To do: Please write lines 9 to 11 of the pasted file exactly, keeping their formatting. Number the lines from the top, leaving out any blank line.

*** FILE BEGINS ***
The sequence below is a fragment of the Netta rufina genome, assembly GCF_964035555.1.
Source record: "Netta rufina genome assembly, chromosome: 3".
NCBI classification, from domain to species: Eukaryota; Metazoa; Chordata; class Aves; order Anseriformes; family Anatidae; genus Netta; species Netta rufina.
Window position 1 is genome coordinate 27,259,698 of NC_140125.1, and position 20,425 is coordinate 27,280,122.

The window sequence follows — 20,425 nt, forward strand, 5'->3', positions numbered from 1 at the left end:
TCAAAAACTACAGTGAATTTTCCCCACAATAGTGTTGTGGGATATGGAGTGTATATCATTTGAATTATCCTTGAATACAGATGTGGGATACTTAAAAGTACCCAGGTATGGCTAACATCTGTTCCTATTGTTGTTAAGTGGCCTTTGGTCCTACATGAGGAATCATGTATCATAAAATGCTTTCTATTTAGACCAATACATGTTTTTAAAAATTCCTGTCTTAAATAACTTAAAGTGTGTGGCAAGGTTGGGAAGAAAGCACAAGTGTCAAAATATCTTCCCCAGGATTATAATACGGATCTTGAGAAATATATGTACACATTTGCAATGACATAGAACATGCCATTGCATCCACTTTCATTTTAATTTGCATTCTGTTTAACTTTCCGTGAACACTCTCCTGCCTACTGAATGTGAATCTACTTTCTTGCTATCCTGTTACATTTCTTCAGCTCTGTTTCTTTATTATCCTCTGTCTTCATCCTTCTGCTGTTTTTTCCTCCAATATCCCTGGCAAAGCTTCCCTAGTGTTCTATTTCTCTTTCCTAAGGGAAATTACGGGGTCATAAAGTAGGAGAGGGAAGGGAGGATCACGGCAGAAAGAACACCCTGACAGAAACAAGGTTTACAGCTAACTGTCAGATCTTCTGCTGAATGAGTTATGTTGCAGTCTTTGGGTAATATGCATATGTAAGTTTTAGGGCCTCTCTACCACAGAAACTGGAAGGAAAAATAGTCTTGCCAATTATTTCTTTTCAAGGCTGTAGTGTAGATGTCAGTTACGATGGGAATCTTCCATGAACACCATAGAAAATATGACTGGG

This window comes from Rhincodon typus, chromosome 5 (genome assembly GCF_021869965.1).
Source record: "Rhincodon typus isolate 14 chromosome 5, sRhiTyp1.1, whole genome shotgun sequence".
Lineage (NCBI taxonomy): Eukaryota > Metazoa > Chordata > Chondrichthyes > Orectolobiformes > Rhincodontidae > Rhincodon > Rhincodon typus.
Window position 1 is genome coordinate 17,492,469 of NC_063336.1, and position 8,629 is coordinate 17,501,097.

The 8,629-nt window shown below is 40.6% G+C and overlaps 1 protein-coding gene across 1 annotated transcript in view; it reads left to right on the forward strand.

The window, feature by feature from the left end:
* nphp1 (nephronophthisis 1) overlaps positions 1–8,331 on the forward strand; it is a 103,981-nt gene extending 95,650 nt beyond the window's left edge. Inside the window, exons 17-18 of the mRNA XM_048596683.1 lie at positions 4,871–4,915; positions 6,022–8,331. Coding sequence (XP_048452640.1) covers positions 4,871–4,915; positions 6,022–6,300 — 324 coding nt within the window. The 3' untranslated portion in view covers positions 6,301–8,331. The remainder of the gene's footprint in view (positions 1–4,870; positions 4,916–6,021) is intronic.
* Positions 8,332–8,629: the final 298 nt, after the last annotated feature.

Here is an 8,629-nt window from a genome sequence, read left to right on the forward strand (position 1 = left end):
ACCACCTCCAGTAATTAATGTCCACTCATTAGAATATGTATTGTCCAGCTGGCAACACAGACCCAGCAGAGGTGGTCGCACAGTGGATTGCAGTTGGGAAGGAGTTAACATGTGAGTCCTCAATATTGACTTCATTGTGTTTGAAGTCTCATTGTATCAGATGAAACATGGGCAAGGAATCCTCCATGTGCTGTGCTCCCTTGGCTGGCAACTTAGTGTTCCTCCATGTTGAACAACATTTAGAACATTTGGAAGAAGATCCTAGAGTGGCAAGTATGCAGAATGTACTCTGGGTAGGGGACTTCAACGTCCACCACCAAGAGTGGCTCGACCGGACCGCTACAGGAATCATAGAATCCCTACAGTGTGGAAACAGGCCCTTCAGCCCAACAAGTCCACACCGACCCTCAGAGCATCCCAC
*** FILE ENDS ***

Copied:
Lineage (NCBI taxonomy): Eukaryota > Metazoa > Chordata > Chondrichthyes > Orectolobiformes > Rhincodontidae > Rhincodon > Rhincodon typus.
Window position 1 is genome coordinate 17,492,469 of NC_063336.1, and position 8,629 is coordinate 17,501,097.

The 8,629-nt window shown below is 40.6% G+C and overlaps 1 protein-coding gene across 1 annotated transcript in view; it reads left to right on the forward strand.